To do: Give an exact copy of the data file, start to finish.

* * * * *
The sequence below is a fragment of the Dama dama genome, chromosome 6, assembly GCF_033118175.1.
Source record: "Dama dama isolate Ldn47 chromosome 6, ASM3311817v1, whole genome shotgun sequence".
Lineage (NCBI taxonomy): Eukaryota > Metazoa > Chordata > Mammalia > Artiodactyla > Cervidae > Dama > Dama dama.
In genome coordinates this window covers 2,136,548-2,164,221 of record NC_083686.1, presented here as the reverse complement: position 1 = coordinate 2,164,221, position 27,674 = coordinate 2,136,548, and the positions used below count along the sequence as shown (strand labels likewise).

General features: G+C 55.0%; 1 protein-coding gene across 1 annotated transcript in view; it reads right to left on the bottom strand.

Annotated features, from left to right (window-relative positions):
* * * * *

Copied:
The sequence below is a fragment of the Dama dama genome, chromosome 6, assembly GCF_033118175.1.
Source record: "Dama dama isolate Ldn47 chromosome 6, ASM3311817v1, whole genome shotgun sequence".
Lineage (NCBI taxonomy): Eukaryota > Metazoa > Chordata > Mammalia > Artiodactyla > Cervidae > Dama > Dama dama.
In genome coordinates this window covers 2,136,548-2,164,221 of record NC_083686.1, presented here as the reverse complement: position 1 = coordinate 2,164,221, position 27,674 = coordinate 2,136,548, and the positions used below count along the sequence as shown (strand labels likewise).

General features: G+C 55.0%; 1 protein-coding gene across 1 annotated transcript in view; it reads right to left on the bottom strand.

Annotated features, from left to right (window-relative positions):